OAKLAND — It was more than 90 minutes after the NBA Finals had ended, after the Toronto Raptors had beaten the Golden State Warriors four times in six tries.
The fans had left. First, the dispirited Warriors fans who didn’t believe this is how the final game at Oracle Arena would end. Next, the Raptors fans, loud and celebrating like first-time champions should, taking their party out into the city. The stage where Adam Silver had handed Kawhi Leonard his latest Finals MVP trophy had been taken down and put away. The only people left in the building were media members, ushers taking one last look around the arena, and some champagne-drenched players.
Stephen Curry was there and joined his family and friends up in the seats behind one of the baskets for one last photo, some remembrances, one last chance to soak in Oracle Arena.
Because It’s never going to be the same for these Warriors.
Not just because of the new building that takes them out of Oakland and drops them in the heart of San Francisco.
Whatever the Warriors look like next season, it won’t be the same as the team they believed would win them an NBA championship this past season.
Next season may look a lot more like the lineup the Warriors had on the floor at the end of Game 6 — no Kevin Durant and no Klay Thompson, both recovering from injuries, and a group of inexperienced and/or inexpensive players around Stephen Curry and Draymond Green.
What the Warriors will look like in two years is anybody’s guess.
But it will not be the same.
Kevin Durant is a free agent this summer and all season long it has been assumed in league circles he was gone from the Bay Area. Maybe headed to New York, possibly to be a Clipper in Los Angeles, but he was going to bolt town. Now, however, with a torn Achilles that will sideline him most if not all of next season, did his mindset change? Will he want to sign a shorter contract and rehab with a franchise where he knows the staff, knows the trainers, knows the players and is comfortable? Or does he still want out? Durant himself, still trying to process the emotions of this career-changing injury, may not know the answer. That said, the buzz is that he still leaves.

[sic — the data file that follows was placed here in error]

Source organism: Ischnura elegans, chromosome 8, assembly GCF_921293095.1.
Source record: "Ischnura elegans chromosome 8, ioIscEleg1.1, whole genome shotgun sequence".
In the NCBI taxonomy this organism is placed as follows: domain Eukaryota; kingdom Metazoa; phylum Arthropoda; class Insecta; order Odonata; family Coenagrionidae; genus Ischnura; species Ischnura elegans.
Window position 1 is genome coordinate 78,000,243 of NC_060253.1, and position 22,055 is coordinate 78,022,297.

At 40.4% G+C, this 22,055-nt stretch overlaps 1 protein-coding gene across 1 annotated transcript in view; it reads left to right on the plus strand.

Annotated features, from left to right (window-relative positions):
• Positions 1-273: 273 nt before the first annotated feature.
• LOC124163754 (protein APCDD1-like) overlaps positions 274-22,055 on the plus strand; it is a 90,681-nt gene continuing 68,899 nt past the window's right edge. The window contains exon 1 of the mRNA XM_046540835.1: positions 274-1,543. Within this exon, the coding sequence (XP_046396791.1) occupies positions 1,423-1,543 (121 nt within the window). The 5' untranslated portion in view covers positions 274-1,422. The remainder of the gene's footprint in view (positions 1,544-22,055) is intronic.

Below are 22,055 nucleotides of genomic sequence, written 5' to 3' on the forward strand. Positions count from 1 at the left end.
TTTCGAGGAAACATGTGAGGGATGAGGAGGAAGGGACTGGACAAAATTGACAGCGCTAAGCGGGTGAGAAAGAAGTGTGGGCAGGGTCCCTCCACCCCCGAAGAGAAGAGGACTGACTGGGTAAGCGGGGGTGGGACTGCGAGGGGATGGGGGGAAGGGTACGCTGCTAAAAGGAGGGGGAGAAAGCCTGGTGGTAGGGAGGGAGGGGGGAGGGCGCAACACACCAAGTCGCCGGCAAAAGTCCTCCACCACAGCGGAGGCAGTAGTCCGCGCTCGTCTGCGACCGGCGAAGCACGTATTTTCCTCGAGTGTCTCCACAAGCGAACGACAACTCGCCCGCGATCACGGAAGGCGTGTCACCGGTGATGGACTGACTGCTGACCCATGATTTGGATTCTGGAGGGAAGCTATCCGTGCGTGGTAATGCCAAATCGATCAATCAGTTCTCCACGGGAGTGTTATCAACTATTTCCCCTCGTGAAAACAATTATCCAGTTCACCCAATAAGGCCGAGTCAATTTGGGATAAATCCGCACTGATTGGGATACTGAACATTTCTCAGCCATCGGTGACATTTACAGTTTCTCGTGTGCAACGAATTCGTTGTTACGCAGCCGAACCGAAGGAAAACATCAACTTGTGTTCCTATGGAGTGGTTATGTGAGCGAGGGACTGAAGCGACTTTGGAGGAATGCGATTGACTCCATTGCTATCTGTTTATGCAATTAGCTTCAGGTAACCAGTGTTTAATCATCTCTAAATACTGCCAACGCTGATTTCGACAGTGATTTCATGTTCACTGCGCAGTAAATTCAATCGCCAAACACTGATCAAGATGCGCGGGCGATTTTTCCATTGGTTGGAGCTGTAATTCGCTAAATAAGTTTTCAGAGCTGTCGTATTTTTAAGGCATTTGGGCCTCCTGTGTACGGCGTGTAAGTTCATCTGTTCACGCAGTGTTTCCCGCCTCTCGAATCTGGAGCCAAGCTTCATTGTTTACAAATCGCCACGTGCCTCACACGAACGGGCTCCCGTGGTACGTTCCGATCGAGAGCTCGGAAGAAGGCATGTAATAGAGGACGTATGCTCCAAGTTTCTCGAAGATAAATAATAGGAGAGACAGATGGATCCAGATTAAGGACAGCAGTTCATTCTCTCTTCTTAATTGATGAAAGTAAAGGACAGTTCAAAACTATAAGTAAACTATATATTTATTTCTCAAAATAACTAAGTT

If he leaves, the Warriors are still over the cap and can’t just replace him. Those new Warriors will look more like the 2015 edition, just older.
Klay Thompson is a free agent as well, and he also will likely miss all of next season recovering from a torn left ACL. While he will also have suitors from coast to coast, nobody around the NBA seriously thought Thompson was leaving as long as he got a max contract. He will still get that, and Thompson’s father Mychael said on Friday his son will stay in Golden State.
DeMarcus Cousins is a free agent and the most the Warriors can offer him under the terms of the CBA is $6.4 million. There’s a good chance another team will come in higher than that despite Cousins’ injury history (after said team strikes out with other free agents and gets a little desperate). Cousins will just have trouble getting the number of years he wants.
Kevon Looney free agent and while Steve Kerr called Looney a foundational part of their future, it will be very expensive to keep the young big man after his strong performance in these playoffs. Other teams are targeting him.
Shaun Livingston is mulling retirement. Andrew Bogut is headed back to Australia.
Draymond Green’s contract can be extended, although with the Warriors cap situation it is more likely he becomes a free agent in 2020 and re-signs with the team, an extension would be a paycut.
Around all that, the Warriors need to find a way to get younger, get more athletic, get role players who can eat up a lot of minutes and take some of the load off Curry, Green, Andre Iguodala and the rest.
It’s a lot on GM Bob Myers plate — and the price tag is high. Very high.
Golden State’s co-owner (or whatever term you wish) Joe Lacob has said he would offer both Thompson and Durant the max, and he was willing to pay the tax to keep the band together. That sounds good, but bring everyone back and this team’s combined payroll and luxury tax will push $350 million. An NBA record. Yes, the Warriors are in the black. Yes, their new Chase Center building (owned by Lacob and company) basically prints money. That’s still a massive tax bill, and how many billionaires do you know of happy to pay taxes?
And that tax bill is a team that might not make the playoffs next year and certainly will not be a title contender with Thompson and Durant out (if KD even stays).
That’s why there’s a lot of speculation around the league that if Durant stays the Warriors may try to trade Iguodala and even Green, just to save some money, both next season and down the line. Green will be up for a max in 2020 and do the Warriors want to give him five years and north of $195 million?
There are a lot of questions, ones we will learn the answers to in the coming weeks. The one thing we do know?
That doesn’t mean the Warriors should be counted out.
“But our DNA and who we are and the character that we have on this team, I wouldn’t bet against us being back on this stage next year and going forward,” Curry said.
“I think everybody thinks it’s kind of the end of us. But that’s just not smart,” Green said. “We’re not done yet. We lost this year. Clearly just wasn’t our year, but that’s how the cookie crumbles sometimes. But, yeah, I hear a lot of that noise, it’s the end of a run and all that jazz. I don’t see it happening though. We’ll be back.”
They may well be back in 2020.
But it’s going to be the same.